Distinctly drawn characters make the book readable, but it lacks the ambiguity and intensity of really good gothics.


From the author of Dietland (2015), a 1950s gothic, complete with a haunted mansion, a controlling older man, a bevy of dying girls, and a heroine who escapes.

Sylvia Wren, a rich and famous painter, has a secret: She’s actually Iris Chapel, heiress to the Chapel Firearms fortune, who escaped as her father was driving her to a psych ward 60 years earlier. When a journalist threatens to reveal her identity, Sylvia decides to take control of her own narrative by writing a memoir (this novel). Iris is the fifth of the six tragic Chapel sisters, born in the 1930s, all named for flowers, about whom the village children make up a rhyme: “The Chapel sisters: / first they get married / then they get buried.” The girls grow up in a gloomy Connecticut mansion nicknamed the wedding cake with a stern, traditional father and a cold mother, Belinda, who believes she’s haunted by the ghosts of people killed by Chapel guns. Their maternal grandmother, Rose, and Rose’s mother died in childbirth, traumas that echo down the generations in the form of an apparent curse. Again and again Belinda smells roses and announces that something terrible is going to happen—and soon after, it does. Typically, the “something terrible” takes the form of a Chapel sister having sex with a man for the first time, then shrieking, laughing, smashing a window, and dropping dead. Although this novel skips from the 1950s to the 2010s without engaging with the feminist movement of the 20th century that made freedom possible for artists like Sylvia, Walker makes it clear—through heavy-handed symbols and explicit thematic statements—that she considers this a feminist story. “I’ve finally come to realize that it’s my destiny to be one of the madwomen. One of the women who speaks the truth no matter how terrifying it might be. One of the women who stands apart from the crowd,” Sylvia writes. She escapes her sisters’ fate by never having sex with a man (she’s a lesbian), by running away to New Mexico, by becoming an artist famous for vulvar flower paintings that sell for “an obscene amount of money.” (“In the world of The Cherry Robbers, Georgia O’Keeffe does not exist, and Sylvia Wren occupies (some of) that space,” Walker writes in an author’s note.)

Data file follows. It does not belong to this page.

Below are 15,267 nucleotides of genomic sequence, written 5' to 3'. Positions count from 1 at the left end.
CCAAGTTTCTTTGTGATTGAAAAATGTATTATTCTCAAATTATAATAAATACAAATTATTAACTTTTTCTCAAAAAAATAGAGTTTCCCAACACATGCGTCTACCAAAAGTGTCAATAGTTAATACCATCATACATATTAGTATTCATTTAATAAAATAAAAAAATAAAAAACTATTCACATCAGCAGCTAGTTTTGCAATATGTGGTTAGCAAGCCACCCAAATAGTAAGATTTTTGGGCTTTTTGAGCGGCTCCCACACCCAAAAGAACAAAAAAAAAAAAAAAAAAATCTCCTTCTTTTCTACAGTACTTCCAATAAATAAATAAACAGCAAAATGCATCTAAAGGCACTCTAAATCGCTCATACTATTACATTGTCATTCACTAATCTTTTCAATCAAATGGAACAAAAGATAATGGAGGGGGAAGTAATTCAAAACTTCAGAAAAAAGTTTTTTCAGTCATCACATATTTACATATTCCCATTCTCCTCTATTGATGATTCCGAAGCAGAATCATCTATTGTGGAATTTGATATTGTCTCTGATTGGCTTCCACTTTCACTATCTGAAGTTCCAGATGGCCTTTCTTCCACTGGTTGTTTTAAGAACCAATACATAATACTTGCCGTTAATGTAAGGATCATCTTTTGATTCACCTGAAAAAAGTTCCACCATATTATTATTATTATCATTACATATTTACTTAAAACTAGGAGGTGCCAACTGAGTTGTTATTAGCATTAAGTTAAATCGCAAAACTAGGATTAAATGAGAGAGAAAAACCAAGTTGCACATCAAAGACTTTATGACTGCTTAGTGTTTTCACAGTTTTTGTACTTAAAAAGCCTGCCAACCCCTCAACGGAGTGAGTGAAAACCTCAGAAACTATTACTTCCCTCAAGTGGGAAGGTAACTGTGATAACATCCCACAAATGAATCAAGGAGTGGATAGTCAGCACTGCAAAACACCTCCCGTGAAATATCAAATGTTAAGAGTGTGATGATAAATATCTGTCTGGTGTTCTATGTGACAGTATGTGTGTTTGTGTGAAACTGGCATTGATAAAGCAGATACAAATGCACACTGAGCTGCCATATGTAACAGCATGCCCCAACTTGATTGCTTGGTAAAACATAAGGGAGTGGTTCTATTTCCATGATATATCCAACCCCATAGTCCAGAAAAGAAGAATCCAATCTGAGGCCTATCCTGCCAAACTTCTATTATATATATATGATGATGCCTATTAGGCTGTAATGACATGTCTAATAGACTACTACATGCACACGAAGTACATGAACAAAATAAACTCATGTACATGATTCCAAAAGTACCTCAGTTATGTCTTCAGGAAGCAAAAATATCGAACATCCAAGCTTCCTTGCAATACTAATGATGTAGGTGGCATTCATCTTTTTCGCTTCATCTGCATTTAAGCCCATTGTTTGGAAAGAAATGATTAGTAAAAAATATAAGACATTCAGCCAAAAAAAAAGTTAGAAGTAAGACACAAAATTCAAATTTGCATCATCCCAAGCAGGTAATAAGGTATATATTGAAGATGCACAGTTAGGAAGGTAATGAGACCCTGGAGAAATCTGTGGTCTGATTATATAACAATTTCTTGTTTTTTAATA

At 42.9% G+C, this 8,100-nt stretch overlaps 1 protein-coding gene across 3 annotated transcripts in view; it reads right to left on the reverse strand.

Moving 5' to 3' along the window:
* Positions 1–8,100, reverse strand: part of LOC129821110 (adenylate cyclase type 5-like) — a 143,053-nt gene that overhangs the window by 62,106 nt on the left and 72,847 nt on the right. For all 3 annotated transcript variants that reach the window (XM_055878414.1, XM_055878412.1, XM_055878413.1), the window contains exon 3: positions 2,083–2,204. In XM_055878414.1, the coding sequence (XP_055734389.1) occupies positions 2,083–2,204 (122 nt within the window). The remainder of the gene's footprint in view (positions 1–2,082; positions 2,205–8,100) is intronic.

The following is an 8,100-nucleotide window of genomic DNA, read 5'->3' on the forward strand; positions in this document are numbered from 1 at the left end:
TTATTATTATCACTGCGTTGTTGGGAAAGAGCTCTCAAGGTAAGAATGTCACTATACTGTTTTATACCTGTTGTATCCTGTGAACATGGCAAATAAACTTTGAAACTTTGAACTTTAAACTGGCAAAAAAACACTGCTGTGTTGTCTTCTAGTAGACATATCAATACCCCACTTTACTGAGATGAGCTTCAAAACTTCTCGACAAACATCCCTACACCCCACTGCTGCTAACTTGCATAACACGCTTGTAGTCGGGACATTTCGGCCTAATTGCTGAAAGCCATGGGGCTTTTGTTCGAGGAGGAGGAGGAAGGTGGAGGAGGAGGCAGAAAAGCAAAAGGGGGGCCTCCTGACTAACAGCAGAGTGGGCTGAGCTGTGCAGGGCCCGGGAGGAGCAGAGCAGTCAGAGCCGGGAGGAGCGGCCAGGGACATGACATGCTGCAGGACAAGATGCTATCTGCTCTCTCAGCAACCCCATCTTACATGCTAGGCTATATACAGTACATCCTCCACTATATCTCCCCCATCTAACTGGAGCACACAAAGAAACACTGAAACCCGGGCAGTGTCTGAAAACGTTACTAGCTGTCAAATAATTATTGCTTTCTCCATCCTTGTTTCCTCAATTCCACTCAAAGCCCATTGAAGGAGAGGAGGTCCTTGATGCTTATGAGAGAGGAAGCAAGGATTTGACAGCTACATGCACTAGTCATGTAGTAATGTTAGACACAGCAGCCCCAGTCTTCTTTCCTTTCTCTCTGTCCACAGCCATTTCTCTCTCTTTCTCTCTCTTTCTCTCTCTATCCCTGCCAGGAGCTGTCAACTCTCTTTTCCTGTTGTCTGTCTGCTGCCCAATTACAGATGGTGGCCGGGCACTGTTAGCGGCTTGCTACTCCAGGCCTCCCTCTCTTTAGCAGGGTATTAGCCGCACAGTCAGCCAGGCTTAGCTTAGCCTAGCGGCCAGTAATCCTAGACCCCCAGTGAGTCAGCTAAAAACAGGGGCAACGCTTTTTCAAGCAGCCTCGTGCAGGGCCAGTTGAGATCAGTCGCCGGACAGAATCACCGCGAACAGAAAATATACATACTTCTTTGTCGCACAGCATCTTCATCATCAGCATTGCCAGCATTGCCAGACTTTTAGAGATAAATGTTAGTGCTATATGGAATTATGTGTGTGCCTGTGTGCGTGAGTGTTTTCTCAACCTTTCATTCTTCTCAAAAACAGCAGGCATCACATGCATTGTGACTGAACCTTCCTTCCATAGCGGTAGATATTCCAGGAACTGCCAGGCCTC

Distinctly drawn characters make the book readable, but it lacks the ambiguity and intensity of really good gothics.

Pub Date: May 17, 2022

ISBN: 978-0-358-25187-3

Page Count: 432

Publisher: Harper/HarperCollins

Review Posted Online: Jan. 26, 2022

Kirkus Reviews Issue: Feb. 15, 2022

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Through palpable tension balanced with glimmers of hope, Hoover beautifully captures the heartbreak and joy of starting over.

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The sequel to It Ends With Us (2016) shows the aftermath of domestic violence through the eyes of a single mother.